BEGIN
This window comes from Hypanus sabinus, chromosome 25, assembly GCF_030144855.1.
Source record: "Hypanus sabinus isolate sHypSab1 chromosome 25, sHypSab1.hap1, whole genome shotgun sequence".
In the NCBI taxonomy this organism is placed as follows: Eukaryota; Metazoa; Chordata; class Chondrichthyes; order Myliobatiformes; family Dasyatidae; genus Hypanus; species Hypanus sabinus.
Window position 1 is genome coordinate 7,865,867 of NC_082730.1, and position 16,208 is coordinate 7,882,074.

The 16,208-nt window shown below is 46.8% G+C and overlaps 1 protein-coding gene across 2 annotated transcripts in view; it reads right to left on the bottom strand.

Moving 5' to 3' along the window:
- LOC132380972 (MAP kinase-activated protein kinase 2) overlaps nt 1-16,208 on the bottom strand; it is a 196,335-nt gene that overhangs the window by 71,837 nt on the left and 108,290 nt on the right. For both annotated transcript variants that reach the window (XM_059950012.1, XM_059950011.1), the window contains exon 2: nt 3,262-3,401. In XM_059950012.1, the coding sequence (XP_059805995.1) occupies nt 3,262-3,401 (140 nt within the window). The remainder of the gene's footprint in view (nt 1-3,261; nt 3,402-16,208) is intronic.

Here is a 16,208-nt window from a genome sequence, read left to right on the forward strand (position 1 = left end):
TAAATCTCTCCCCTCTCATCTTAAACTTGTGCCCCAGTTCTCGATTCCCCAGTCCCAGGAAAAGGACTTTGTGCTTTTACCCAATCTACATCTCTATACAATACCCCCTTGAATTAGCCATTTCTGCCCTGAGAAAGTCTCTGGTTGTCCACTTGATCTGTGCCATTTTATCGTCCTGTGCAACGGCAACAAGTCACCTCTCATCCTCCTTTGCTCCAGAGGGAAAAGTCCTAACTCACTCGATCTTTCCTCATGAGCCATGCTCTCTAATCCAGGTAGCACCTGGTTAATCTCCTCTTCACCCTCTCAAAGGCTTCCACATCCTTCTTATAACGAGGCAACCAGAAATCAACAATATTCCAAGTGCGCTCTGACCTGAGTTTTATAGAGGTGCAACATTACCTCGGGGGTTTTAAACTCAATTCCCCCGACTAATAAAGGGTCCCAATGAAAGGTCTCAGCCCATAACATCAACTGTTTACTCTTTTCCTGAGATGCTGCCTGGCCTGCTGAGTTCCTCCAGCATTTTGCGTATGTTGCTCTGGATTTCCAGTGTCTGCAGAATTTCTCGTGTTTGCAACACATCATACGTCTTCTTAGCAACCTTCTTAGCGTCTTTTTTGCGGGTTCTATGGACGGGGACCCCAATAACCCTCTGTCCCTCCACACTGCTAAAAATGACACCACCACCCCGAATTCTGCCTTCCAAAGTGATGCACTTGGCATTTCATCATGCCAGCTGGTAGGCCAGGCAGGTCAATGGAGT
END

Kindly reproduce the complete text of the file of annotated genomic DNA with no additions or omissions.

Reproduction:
This window comes from Hypanus sabinus, chromosome 25, assembly GCF_030144855.1.
Source record: "Hypanus sabinus isolate sHypSab1 chromosome 25, sHypSab1.hap1, whole genome shotgun sequence".
In the NCBI taxonomy this organism is placed as follows: Eukaryota; Metazoa; Chordata; class Chondrichthyes; order Myliobatiformes; family Dasyatidae; genus Hypanus; species Hypanus sabinus.
Window position 1 is genome coordinate 7,865,867 of NC_082730.1, and position 16,208 is coordinate 7,882,074.

The 16,208-nt window shown below is 46.8% G+C and overlaps 1 protein-coding gene across 2 annotated transcripts in view; it reads right to left on the bottom strand.

Moving 5' to 3' along the window:
- LOC132380972 (MAP kinase-activated protein kinase 2) overlaps nt 1-16,208 on the bottom strand; it is a 196,335-nt gene that overhangs the window by 71,837 nt on the left and 108,290 nt on the right. For both annotated transcript variants that reach the window (XM_059950012.1, XM_059950011.1), the window contains exon 2: nt 3,262-3,401. In XM_059950012.1, the coding sequence (XP_059805995.1) occupies nt 3,262-3,401 (140 nt within the window). The remainder of the gene's footprint in view (nt 1-3,261; nt 3,402-16,208) is intronic.

Here is a 16,208-nt window from a genome sequence, read left to right on the forward strand (position 1 = left end):
TAAATCTCTCCCCTCTCATCTTAAACTTGTGCCCCAGTTCTCGATTCCCCAGTCCCAGGAAAAGGACTTTGTGCTTTTACCCAATCTACATCTCTATACAATACCCCCTTGAATTAGCCATTTCTGCCCTGAGAAAGTCTCTGGTTGTCCACTTGATCTGTGCCATTTTATCGTCCTGTGCAACGGCAACAAGTCACCTCTCATCCTCCTTTGCTCCAGAGGGAAAAGTCCTAACTCACTCGATCTTTCCTCATGAGCCATGCTCTCTAATCCAGGTAGCACCTGGTTAATCTCCTCTTCACCCTCTCAAAGGCTTCCACATCCTTCTTATAACGAGGCAACCAGAAATCAACAATATTCCAAGTGCGCTCTGACCTGAGTTTTATAGAGGTGCAACATTACCTCGGGGGTTTTAAACTCAATTCCCCCGACTAATAAAGGGTCCCAATGAAAGGTCTCAGCCCATAACATCAACTGTTTACTCTTTTCCTGAGATGCTGCCTGGCCTGCTGAGTTCCTCCAGCATTTTGCGTATGTTGCTCTGGATTTCCAGTGTCTGCAGAATTTCTCGTGTTTGCAACACATCATACGTCTTCTTAGCAACCTTCTTAGCGTCTTTTTTGCGGGTTCTATGGACGGGGACCCCAATAACCCTCTGTCCCTCCACACTGCTAAAAATGACACCACCACCCCGAATTCTGCCTTCCAAAGTGATGCACTTGGCATTTCATCATGCCAGCTGGTAGGCCAGGCAGGTCAATGGAGT